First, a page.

Dow Jones – Ryanair sought to draw a line under weeks of flight cancellations and pilot strife as it reported an improvement in earnings and stuck to its full year-guidance.
Ryanair shocked passengers and investors in September and October by cancelling thousands of flights because of errors in scheduling staff. More than 700,000 passengers were affected.
The Irish carrier said profits for the six months to September rose 11% to €1.29bn. Sales rose to €2.52bn from €2.44bn a year earlier.
Despite the disruption related costs, and a promise to pilots to boost pay, Ryanair held to its full-year earnings target of €1.4bn to €1.45bn. The airline said that after completing the latest share buyback of €600m, it planned no more repurchases in the near term, to focus on its balance sheet.
“These strong results reinforce the robust nature of Ryanair’s low fare, pan-European growth model even during a period which suffered a material failure in our pilot-rostering function in early September,” said Michael O’Leary, the airline’s outspoken chief executive.
Yield development, a measure of ticket prices, is shaping up to be slightly better than expected in the second half of the airline’s financial year ending March 31. Though visibility is limited, Ryanair chief financial officer Neil Sorahan said it would fall by around 5% to 6% rather than 8%. Better ticket pricing and stronger-than-expected non-ticket revenue helped offset disruption costs, he said.
The pilot-staffing crisis forced Ryanair to trim expansion plans. Passenger numbers this financial year are now projected at 129 million, down from an earlier 131 million estimate; next year’s projection is now 138 million passengers, down from 142 million.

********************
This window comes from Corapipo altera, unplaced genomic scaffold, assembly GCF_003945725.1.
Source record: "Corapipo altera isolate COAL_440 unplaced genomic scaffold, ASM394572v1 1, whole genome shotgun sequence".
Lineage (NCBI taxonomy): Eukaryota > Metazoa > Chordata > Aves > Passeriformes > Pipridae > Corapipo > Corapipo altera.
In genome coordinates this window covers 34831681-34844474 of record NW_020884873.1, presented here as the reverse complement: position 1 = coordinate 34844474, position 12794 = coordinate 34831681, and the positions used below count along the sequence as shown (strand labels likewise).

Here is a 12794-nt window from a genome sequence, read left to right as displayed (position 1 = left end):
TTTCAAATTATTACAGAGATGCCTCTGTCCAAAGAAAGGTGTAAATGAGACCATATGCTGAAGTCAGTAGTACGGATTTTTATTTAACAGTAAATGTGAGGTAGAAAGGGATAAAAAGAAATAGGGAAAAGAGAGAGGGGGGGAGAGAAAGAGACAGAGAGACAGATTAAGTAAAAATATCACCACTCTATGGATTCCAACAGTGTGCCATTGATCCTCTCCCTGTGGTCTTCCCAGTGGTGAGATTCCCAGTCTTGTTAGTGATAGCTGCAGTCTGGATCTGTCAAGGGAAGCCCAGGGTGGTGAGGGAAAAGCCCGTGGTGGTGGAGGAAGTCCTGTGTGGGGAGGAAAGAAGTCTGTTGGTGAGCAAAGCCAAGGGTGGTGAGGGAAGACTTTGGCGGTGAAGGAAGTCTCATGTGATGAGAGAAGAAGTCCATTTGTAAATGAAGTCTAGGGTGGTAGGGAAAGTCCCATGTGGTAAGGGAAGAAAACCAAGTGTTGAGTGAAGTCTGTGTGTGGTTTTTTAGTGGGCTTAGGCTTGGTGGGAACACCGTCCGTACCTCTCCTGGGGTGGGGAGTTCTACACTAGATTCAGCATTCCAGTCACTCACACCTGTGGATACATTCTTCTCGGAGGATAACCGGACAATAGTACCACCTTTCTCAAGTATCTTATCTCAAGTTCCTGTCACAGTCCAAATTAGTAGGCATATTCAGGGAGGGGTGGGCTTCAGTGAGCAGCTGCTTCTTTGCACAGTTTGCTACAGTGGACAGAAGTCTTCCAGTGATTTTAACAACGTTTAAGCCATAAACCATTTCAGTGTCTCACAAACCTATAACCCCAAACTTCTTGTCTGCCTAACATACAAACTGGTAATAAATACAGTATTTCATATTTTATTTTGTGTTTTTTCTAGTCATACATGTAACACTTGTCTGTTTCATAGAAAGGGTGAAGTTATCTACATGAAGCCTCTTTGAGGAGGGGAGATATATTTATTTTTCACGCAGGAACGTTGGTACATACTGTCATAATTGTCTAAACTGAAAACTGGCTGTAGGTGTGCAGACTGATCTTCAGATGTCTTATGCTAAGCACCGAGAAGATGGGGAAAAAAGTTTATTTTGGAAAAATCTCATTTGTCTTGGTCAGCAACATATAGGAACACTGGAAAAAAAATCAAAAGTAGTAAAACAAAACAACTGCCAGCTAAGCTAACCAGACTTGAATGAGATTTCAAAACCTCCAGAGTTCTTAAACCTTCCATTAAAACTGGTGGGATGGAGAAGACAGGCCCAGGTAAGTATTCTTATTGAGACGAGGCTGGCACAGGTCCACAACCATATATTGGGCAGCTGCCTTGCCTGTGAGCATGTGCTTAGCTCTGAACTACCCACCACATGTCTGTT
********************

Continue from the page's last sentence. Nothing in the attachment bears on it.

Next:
Ryanair says the Irish regulator asked it to change pilot holiday periods starting in 2018 to follow the calendar year rather than the airline’s March 31 financial year. That meant pilots who had flown during the busy summer period, when flights were around 97% sold, were owed their leave before year-end.
This backlog created the staffing bottleneck which Ryanair said it could only handle by massive flight cancellations that will last into next year.
The move also raised tensions with pilots after Ryanair at one point threatened to force some to alter vacation plans.
Ryanair has long had a testy relationship with some staff, in part because some contracts don’t guarantee flight time. US pilot groups have pledged financial and other backing to help Ryanair pilots organise a union. The British pilots´ union is in talks with Ryanair crew to assess whether they would support a strike to press for better employment terms.
On Tuesday, the airline said the promise of higher pay made in the wake of the disruption could add €45m to its crew costs this year and €100m in a full year, but would “not significantly alter” its cost edge over rivals. Pilots have yet to agree to the terms.
In the wake of the flight cancellations, Ryanair replaced its chief operating officer with Peter Bellew, who re-joined the carrier after a stint as chief executive of Malaysia Airlines. Working with pilots will be a priority of his, the airline said.
The airline said first-half costs excluding fuel were flat, though would have fallen if not for the compensation payments.